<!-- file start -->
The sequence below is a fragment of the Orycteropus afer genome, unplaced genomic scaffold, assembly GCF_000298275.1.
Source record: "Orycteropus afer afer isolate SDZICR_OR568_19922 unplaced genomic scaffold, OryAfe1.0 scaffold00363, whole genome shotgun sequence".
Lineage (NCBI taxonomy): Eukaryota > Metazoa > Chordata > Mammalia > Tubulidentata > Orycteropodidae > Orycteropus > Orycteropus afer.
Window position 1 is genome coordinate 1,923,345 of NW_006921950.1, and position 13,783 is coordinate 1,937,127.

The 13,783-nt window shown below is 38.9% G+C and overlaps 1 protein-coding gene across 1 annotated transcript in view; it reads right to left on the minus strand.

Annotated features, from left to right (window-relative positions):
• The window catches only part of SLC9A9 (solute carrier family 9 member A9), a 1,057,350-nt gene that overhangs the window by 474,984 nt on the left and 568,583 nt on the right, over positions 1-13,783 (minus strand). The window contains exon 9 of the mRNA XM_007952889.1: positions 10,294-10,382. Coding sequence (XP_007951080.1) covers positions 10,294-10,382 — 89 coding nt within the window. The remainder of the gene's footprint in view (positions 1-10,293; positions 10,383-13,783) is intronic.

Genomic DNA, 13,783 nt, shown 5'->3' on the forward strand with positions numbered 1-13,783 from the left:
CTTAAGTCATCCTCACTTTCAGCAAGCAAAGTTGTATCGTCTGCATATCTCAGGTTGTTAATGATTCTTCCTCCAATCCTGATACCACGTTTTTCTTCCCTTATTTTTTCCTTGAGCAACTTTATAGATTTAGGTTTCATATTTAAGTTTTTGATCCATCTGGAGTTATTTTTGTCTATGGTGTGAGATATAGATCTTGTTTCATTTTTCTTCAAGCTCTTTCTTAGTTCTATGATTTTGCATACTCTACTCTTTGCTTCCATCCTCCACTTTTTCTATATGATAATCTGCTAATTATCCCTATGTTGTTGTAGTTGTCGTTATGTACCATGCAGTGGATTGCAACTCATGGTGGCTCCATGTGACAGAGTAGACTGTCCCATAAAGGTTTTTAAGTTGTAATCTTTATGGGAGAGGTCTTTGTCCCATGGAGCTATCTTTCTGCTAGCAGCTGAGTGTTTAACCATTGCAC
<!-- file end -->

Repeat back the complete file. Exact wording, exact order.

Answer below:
The sequence below is a fragment of the Orycteropus afer genome, unplaced genomic scaffold, assembly GCF_000298275.1.
Source record: "Orycteropus afer afer isolate SDZICR_OR568_19922 unplaced genomic scaffold, OryAfe1.0 scaffold00363, whole genome shotgun sequence".
Lineage (NCBI taxonomy): Eukaryota > Metazoa > Chordata > Mammalia > Tubulidentata > Orycteropodidae > Orycteropus > Orycteropus afer.
Window position 1 is genome coordinate 1,923,345 of NW_006921950.1, and position 13,783 is coordinate 1,937,127.

The 13,783-nt window shown below is 38.9% G+C and overlaps 1 protein-coding gene across 1 annotated transcript in view; it reads right to left on the minus strand.

Annotated features, from left to right (window-relative positions):
• The window catches only part of SLC9A9 (solute carrier family 9 member A9), a 1,057,350-nt gene that overhangs the window by 474,984 nt on the left and 568,583 nt on the right, over positions 1-13,783 (minus strand). The window contains exon 9 of the mRNA XM_007952889.1: positions 10,294-10,382. Coding sequence (XP_007951080.1) covers positions 10,294-10,382 — 89 coding nt within the window. The remainder of the gene's footprint in view (positions 1-10,293; positions 10,383-13,783) is intronic.

Genomic DNA, 13,783 nt, shown 5'->3' on the forward strand with positions numbered 1-13,783 from the left:
CTTAAGTCATCCTCACTTTCAGCAAGCAAAGTTGTATCGTCTGCATATCTCAGGTTGTTAATGATTCTTCCTCCAATCCTGATACCACGTTTTTCTTCCCTTATTTTTTCCTTGAGCAACTTTATAGATTTAGGTTTCATATTTAAGTTTTTGATCCATCTGGAGTTATTTTTGTCTATGGTGTGAGATATAGATCTTGTTTCATTTTTCTTCAAGCTCTTTCTTAGTTCTATGATTTTGCATACTCTACTCTTTGCTTCCATCCTCCACTTTTTCTATATGATAATCTGCTAATTATCCCTATGTTGTTGTAGTTGTCGTTATGTACCATGCAGTGGATTGCAACTCATGGTGGCTCCATGTGACAGAGTAGACTGTCCCATAAAGGTTTTTAAGTTGTAATCTTTATGGGAGAGGTCTTTGTCCCATGGAGCTATCTTTCTGCTAGCAGCTGAGTGTTTAACCATTGCAC